React Native

Create an Animated 3D Effect Airhorn Button in React Native

Intro

Sound boards took the the world by storm when you could build out audio clips playing on the web. For fun I figured we could explore how to play audio with Expo/React Native and then secondly explore the creation of a 3D look alike button.

This will utilize a few tricks to make it look like a real 3D button is being pressed.

The Sound

First off we'll need to grab our airhorn sound, or whatever sound you prefer. I pulled a random airhorn off of Youtube and converted it to an MP3, to get access to the sound feel free to visit the link below and download it. Then place it in our assets directory.

Download

Playing The Airhorn

Expo ships with a Audio playing capabilities that makes our life infinitely easier.

import { Audio } from "expo";

We'll create a function to call when we press our button. It will create a new sound, load our airhorn then play it asynchronously.

The reason we do it this way is so you can press the airhorn button multiple times and it will play over the top of each other.

handleAirhorn = async () => {
  try {
    const sound = new Audio.Sound();
    await sound.loadAsync(require("./assets/airhorn.mp3"));
    await sound.playAsync();
  } catch (e) {
    // We don't care about errors
  }
};

If you want to test it out just drop this into componentDidMount and it'll play the airhorn when the app boots up.

Button Base

Now lets setup our button base. Here will just be a rectangular backdrop. Our container centers everything in the middle of the screen so we'll need to provide a width/height. In our case we'll create a base that is 80x180.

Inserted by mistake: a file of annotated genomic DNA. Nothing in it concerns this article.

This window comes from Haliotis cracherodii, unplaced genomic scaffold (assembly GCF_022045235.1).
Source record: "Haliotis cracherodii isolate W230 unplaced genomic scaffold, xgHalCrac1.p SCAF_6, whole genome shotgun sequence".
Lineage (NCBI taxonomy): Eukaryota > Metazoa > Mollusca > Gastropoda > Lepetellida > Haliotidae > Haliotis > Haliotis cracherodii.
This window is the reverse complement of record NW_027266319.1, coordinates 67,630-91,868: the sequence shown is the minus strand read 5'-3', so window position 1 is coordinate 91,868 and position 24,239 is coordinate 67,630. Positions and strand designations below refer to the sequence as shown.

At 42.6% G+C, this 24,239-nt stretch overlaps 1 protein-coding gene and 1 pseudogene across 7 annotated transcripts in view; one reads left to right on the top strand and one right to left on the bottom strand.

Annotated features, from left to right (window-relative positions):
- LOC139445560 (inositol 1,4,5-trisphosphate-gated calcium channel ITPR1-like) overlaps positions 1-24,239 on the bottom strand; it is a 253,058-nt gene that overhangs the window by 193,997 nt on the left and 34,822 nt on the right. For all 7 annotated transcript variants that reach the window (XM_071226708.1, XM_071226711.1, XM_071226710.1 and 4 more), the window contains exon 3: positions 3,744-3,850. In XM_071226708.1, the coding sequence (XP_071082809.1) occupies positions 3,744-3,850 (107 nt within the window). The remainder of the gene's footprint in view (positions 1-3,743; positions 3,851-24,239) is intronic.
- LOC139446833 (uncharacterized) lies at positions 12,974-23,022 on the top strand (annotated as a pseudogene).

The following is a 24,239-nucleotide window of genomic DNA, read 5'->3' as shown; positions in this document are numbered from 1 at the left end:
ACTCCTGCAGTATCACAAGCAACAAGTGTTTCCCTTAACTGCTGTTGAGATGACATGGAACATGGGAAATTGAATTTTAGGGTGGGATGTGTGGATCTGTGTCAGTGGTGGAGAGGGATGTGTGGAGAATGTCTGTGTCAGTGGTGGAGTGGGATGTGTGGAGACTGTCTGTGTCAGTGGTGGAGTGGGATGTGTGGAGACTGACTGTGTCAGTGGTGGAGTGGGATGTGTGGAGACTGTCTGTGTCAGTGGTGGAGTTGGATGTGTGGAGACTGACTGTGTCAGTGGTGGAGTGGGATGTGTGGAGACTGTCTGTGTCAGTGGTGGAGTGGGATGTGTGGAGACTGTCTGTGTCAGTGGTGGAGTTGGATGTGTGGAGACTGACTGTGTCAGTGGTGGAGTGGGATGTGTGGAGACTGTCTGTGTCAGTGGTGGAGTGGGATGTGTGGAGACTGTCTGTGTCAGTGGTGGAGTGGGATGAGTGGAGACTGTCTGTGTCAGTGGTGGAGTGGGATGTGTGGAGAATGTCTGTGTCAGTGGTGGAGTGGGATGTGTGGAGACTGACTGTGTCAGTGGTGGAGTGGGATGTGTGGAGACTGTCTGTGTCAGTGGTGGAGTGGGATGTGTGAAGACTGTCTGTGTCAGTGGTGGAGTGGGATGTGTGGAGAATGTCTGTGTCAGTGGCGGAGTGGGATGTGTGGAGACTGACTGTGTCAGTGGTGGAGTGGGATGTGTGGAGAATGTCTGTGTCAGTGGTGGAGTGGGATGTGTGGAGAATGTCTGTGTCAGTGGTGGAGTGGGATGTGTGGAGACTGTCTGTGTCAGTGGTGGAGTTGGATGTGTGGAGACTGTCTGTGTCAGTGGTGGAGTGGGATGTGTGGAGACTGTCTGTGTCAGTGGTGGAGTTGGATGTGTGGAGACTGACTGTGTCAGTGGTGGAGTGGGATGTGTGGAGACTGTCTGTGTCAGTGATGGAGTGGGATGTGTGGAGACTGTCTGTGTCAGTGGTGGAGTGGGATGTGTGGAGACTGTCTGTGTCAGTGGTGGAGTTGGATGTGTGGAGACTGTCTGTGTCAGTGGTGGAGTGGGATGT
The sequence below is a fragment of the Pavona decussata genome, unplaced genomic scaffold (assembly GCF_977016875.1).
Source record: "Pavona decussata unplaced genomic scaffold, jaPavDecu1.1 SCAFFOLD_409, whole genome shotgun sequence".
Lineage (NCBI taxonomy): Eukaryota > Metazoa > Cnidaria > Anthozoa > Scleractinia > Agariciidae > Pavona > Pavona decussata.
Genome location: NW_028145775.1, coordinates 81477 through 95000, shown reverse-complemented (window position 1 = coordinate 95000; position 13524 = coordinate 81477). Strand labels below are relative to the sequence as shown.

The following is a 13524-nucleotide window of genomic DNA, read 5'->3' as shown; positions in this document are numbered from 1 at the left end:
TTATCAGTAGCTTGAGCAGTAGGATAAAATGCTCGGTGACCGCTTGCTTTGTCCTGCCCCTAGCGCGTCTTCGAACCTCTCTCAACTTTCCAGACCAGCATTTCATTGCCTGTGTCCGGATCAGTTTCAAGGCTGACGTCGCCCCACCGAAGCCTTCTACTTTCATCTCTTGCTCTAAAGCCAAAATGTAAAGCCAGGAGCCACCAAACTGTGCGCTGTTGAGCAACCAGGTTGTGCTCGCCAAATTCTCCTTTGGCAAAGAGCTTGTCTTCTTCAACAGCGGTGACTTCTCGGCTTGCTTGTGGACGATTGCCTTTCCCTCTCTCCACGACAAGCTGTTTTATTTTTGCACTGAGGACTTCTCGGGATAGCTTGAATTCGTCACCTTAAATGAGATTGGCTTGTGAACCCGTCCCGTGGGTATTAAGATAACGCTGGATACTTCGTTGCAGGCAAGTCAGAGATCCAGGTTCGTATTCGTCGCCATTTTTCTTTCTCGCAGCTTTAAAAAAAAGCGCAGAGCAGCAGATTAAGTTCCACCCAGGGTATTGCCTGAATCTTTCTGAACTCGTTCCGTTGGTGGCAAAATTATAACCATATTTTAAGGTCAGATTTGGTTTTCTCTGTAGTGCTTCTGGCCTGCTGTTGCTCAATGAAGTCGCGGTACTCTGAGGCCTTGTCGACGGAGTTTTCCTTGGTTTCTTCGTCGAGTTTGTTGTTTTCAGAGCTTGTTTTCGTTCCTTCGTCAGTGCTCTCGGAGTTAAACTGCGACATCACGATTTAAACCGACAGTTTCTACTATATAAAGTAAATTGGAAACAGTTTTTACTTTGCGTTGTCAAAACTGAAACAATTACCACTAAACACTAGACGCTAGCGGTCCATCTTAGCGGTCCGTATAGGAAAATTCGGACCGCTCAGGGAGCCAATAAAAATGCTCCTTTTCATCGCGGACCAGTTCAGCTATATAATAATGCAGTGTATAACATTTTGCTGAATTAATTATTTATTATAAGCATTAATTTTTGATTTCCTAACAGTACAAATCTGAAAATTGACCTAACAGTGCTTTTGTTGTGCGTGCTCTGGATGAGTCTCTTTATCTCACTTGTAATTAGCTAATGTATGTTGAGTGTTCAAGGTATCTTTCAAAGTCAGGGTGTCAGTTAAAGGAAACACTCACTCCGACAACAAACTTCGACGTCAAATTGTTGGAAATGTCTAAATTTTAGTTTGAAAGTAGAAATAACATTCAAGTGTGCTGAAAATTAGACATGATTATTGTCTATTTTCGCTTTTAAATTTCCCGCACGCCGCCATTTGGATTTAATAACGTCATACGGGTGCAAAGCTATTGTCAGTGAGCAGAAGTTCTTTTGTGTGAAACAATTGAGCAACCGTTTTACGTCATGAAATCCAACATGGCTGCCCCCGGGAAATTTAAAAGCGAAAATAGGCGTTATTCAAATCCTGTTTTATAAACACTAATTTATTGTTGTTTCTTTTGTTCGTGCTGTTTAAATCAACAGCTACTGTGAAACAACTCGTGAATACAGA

<TouchableWithoutFeedback onPressIn={this.handleAirhorn}>
  <View style={styles.button}>
    <View style={styles.outer} />
  </View>
</TouchableWithoutFeedback>

Then we create our outer section. It'll take up all the space we have and add in some padding. This padding will create the backdrop for which out button will sit inside. Here we give it a dark grey, you can give it whatever color you like.

Additionally we round the borders.

button: {
    height: 80,
    width: 180,
},
outer: {
    flex: 1,
    padding: 10,
    backgroundColor: "rgba(0,0,0,0.65)",
    borderRadius: 14,
},

Inner Button

Now for our our actual button. There will be 2 parts. The first is the fake height, which we've given the style height. It's just a rounded rectangle to render into with a red background at .5 opacity.

Inside of that we then render our inner button style. We need to specify height: '100%' or we'll just get a button that will be the size of whatever our text renders as. We also give it a background color, and center our child content which is just going to be our white text.

<Animated.View style={[styles.height]}>
  <Animated.View style={[styles.inner]}>
    <Text style={styles.white}>AIRHORN</Text>
  </Animated.View>
</Animated.View>
height: {
  backgroundColor: "rgba(255, 0, 0, .5)",
  borderRadius: 16,
},
inner: {
  height: "100%",
  backgroundColor: "red",
  alignItems: "center",
  justifyContent: "center",
},
white: {
  color: "#FFF",
  fontWeight: "bold",
  fontSize: 20,
},

At the moment we have our inner button piece taking up the same exact space as height piece. So the red inner is hiding all of that.

Interpolations

To make the actual press animation look like a 3D press is happening we need to create an Animated.Value.

state = {
  animation: new Animated.Value(0),
};